Russia still weighing Mistral warship options - security chief
MOSCOW, February 9 (RIA Novosti) - The Russian leadership is still considering whether to buy a Mistral-class amphibious assault ship from France or to build a similar ship domestically, Russia's top security official said Tuesday.
France said on Monday it had agreed to sell Russia a Mistral-class warship, worth 400-500 million euros (around $600-$750 million), despite concerns of some of Russia's former Soviet bloc allies, including those now in NATO, that the sale could threaten regional security.
"We could build a ship of this class on our own, but this will take time, or we could buy it abroad, but it will cost a lot of money," Secretary of Russia's Security Council Nikolai Patrushev said at a news conference in RIA Novosti.
"It would be premature to speculate now about which decision will be adopted, but both of them should be studied," Patrushev said.
A source close to the Kremlin said on Tuesday the decision on Mistral would be taken on the highest political level in the near future, possibly before the visit of Russian President Dmitry Medvedev to France at the beginning of March.
A Mistral-class ship is capable of transporting and deploying 16 helicopters, four landing barges, up to 70 vehicles including 13 battle tanks, and 450 soldiers. The vessel is equipped with a 69-bed hospital and can be used as an amphibious command ship.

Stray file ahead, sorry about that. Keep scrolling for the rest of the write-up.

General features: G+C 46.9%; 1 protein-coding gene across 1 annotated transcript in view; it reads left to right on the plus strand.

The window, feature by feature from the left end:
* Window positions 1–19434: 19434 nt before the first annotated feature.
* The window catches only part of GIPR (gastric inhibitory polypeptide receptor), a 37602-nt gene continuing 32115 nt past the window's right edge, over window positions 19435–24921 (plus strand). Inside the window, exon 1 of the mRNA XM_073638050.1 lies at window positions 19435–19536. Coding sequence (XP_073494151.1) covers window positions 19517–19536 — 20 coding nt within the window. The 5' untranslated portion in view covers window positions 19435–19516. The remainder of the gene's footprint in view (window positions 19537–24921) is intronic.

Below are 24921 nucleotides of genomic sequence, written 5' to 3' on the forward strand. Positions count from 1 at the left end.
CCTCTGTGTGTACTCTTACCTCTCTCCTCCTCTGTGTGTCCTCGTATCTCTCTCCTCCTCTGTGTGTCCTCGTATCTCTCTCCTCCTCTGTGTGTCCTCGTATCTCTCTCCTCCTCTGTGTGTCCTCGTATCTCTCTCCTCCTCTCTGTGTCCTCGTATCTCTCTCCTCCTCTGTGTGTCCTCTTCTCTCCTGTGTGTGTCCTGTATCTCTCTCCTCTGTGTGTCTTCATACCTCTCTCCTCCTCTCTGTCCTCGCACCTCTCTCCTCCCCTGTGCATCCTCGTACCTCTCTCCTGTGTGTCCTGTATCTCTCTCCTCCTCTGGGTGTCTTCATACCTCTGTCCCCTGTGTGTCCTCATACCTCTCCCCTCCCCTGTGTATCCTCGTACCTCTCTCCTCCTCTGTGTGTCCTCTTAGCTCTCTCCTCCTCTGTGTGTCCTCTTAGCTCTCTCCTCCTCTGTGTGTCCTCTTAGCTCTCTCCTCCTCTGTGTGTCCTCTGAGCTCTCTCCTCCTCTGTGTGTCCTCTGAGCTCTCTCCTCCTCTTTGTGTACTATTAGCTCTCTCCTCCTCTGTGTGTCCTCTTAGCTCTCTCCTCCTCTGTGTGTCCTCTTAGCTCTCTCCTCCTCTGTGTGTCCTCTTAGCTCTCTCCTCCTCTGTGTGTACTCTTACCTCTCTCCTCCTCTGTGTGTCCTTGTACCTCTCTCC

Despite strong opposition in the Russian defense industry, the military has insisted Russia needed Mistral-class warships to modernize its aging fleet of combat surface ships.
"If a positive decision is taken, the first vessels of this class will be deployed in Russia Far East to strengthen the Pacific Fleet which has suffered the most in the 1990s due to the lack of funds for ship repairs," a Russian military source told RIA Novosti on Tuesday.
The military has also said a Mistral-class warship would have allowed the Russian Navy to conduct a more efficient operation in the Black Sea during the Russia-Georgia war.
However, some military experts say Russia has no need for such a vessel, and many believe that Russia simply wants to gain access to advanced naval technology that could be used in potential future conflicts with NATO and its allies.
If the deal goes through, it would be the first sale of a major piece of military equipment by a NATO member to Russia.
|Join the GlobalSecurity.org mailing list|